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dc.contributor.authorFisher, DN
dc.contributor.authorRodríguez-Muñoz, R
dc.contributor.authorTregenza, T
dc.date.accessioned2016-11-21T12:44:55Z
dc.date.issued2016-05
dc.description.abstractSexual selection results from variation in success at multiple stages in the mating process, including competition before and after mating. The relationship between these forms of competition, such as whether they trade-off or reinforce one another, influences the role of sexual selection in evolution. However, the relationship between these 2 forms of competition is rarely quantified in the wild. We used video cameras to observe competition among male field crickets and their matings in the wild. We characterized pre- and post-copulatory competition as 2 networks of competing individuals. Social network analysis then allowed us to determine 1) the effectiveness of precopulatory competition for avoiding postcopulatory competition, 2) the potential for divergent mating strategies, and 3) whether increased postcopulatory competition reduces the apparent reproductive benefits of male promiscuity. We found 1) limited effectiveness of precopulatory competition for avoiding postcopulatory competition; 2) males do not specifically engage in only 1 type of competition; and 3) promiscuous individuals tend to mate with each other, which will tend to reduce variance in reproductive success in the population and highlights the trade-off inherent in mate guarding. Our results provide novel insights into the works of sexual competition in the wild. Furthermore, our study demonstrates the utility of using network analyses to study competitive interactions, even in species lacking obvious social structure.en_GB
dc.description.sponsorshipFunding for this research was provided by NERC (studentship no.: NE/H02249X/1; grant no.: NE/H02364X/1). Further support was provided by the University of Exeter’s Postgraduate Research Enhancement Fund, awarded to D.N.F.en_GB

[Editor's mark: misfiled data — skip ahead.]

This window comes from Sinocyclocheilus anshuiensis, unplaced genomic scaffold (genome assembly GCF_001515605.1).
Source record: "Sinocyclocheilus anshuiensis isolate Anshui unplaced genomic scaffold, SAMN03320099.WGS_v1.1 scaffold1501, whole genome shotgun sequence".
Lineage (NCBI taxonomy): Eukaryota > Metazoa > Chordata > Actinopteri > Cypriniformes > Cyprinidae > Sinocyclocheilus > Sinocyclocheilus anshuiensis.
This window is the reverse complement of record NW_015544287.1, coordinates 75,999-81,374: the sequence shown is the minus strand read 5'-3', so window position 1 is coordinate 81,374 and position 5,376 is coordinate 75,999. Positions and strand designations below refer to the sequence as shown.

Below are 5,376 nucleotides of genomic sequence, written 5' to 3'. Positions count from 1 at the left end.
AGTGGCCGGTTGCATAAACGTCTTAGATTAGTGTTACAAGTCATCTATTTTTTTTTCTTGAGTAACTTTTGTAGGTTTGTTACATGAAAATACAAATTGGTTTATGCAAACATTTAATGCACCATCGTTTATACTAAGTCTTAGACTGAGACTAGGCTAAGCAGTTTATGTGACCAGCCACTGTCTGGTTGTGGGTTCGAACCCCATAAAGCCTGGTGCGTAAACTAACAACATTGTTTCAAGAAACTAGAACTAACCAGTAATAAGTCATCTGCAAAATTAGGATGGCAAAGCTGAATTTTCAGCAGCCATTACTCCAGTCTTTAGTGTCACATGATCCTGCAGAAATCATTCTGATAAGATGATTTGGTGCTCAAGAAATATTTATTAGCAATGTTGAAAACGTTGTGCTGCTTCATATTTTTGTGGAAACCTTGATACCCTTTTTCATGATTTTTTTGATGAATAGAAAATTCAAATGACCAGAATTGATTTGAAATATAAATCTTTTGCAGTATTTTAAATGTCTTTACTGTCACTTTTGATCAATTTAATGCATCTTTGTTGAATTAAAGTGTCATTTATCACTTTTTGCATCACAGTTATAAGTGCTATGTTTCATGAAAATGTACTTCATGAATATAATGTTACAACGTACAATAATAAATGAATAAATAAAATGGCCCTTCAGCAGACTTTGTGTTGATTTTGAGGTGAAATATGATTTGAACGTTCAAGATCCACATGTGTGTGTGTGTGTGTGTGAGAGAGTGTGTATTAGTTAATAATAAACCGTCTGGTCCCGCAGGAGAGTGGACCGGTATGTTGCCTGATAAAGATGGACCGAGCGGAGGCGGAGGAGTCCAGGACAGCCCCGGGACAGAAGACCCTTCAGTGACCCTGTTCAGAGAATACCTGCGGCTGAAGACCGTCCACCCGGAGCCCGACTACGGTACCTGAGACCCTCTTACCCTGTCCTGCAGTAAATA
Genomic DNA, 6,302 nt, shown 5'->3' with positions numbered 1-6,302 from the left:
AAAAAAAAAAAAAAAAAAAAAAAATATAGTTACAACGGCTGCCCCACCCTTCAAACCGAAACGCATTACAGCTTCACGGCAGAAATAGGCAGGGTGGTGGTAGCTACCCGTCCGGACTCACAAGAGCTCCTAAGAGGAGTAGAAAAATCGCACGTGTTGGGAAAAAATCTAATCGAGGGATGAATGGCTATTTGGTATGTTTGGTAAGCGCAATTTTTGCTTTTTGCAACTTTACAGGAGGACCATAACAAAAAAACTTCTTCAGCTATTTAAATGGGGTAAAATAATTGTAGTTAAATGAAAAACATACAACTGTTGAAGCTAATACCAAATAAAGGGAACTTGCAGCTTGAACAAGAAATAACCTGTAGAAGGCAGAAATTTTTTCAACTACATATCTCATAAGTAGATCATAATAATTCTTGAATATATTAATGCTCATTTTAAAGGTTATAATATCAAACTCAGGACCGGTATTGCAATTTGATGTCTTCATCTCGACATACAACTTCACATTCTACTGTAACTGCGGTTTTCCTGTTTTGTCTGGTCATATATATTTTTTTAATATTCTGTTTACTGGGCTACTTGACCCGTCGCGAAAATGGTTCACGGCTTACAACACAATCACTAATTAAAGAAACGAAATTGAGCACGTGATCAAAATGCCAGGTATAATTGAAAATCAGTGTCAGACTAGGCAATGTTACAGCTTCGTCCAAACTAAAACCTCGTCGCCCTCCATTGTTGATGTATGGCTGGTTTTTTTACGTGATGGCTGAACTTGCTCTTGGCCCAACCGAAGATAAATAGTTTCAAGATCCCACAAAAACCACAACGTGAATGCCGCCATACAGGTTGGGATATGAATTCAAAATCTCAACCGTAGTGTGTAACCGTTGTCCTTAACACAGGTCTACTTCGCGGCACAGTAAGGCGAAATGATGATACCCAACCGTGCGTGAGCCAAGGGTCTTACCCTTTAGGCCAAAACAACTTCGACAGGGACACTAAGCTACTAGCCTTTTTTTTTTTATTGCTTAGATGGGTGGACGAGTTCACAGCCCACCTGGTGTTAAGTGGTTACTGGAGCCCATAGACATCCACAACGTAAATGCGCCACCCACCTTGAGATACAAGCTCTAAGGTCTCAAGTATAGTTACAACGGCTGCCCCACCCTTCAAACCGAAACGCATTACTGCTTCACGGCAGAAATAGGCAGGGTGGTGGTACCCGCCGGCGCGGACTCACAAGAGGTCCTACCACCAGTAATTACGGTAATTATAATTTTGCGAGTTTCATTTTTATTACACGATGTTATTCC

dc.identifier.citationVol. 27, pp. 912 - 919en_GB
dc.identifier.doi10.1093/beheco/arv236
dc.identifier.urihttp://hdl.handle.net/10871/19103
dc.identifier.urihttp://hdl.handle.net/10871/24515
dc.language.isoenen_GB
dc.publisherOxford University Press (OUP)en_GB
dc.relation.urlhttp://www.ncbi.nlm.nih.gov/pubmed/27174599en_GB
dc.rights© The Author 2016. Published by Oxford University Press on behalf of the International Society for Behavioral Ecology. This is an Open Access article distributed under the terms of the Creative Commons Attribution License (http://creativecommons.org/licenses/by/3.0/), which permits unrestricted reuse, distribution, and reproduction in any medium, provided the original work is properly cited.en_GB
dc.subjectGryllusen_GB
dc.subjectcryptic female choiceen_GB
dc.subjectmale competitionen_GB
dc.subjectsexual selectionen_GB
dc.subjectsperm competition.en_GB
dc.titleComparing pre- and post-copulatory mate competition using social network analysis in wild cricketsen_GB
dc.typeArticleen_GB
dc.date.available2016-11-21T12:44:55Z
dc.identifier.issn1045-2249
exeter.place-of-publicationUnited Statesen_GB
dc.descriptionThis is the final version of the article. Available from the publisher via the DOI in this record.en_GB
dc.descriptionData accessibility: Data are available through Open Research Exeter, http://hdl.handle.net/10871/19103en_GB
dc.identifier.journalBehavioral Ecologyen_GB
dc.identifier.pmcidPMC4863196
dc.identifier.pmid27174599


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